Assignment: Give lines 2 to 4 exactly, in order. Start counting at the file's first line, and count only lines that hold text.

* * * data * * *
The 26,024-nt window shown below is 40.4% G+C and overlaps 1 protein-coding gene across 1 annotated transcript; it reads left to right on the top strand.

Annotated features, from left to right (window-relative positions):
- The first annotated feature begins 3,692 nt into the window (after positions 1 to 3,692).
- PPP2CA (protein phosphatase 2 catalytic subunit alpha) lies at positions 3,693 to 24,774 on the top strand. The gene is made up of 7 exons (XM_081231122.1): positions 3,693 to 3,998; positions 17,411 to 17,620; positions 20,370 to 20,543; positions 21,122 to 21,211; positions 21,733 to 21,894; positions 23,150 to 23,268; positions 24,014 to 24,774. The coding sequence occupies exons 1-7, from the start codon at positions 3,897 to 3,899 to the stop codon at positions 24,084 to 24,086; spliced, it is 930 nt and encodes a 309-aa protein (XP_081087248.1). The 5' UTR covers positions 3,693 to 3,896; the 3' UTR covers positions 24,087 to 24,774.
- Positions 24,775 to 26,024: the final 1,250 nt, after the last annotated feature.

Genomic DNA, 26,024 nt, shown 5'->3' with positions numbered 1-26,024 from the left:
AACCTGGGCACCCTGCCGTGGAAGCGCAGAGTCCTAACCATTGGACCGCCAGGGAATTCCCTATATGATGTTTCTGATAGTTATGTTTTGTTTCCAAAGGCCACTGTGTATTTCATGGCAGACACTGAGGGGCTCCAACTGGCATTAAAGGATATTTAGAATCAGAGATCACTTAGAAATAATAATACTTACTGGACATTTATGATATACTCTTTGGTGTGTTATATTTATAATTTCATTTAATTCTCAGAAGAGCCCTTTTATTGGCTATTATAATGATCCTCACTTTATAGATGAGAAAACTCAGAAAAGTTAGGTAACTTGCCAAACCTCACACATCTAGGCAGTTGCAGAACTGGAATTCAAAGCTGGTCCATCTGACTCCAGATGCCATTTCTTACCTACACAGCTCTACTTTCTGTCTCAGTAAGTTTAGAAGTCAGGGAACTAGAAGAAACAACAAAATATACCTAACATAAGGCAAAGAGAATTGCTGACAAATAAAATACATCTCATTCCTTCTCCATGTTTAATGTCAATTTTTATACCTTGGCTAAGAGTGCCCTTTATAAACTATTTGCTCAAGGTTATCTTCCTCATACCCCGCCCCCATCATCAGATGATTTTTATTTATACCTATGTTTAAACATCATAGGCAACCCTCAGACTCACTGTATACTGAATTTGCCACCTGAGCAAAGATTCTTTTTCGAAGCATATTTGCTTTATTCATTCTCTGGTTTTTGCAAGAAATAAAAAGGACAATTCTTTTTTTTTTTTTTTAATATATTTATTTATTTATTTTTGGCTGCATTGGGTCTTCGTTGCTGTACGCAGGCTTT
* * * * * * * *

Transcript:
Annotated features, from left to right (window-relative positions):
- The first annotated feature begins 3,692 nt into the window (after positions 1 to 3,692).
- PPP2CA (protein phosphatase 2 catalytic subunit alpha) lies at positions 3,693 to 24,774 on the top strand. The gene is made up of 7 exons (XM_081231122.1): positions 3,693 to 3,998; positions 17,411 to 17,620; positions 20,370 to 20,543; positions 21,122 to 21,211; positions 21,733 to 21,894; positions 23,150 to 23,268; positions 24,014 to 24,774. The coding sequence occupies exons 1-7, from the start codon at positions 3,897 to 3,899 to the stop codon at positions 24,084 to 24,086; spliced, it is 930 nt and encodes a 309-aa protein (XP_081087248.1). The 5' UTR covers positions 3,693 to 3,896; the 3' UTR covers positions 24,087 to 24,774.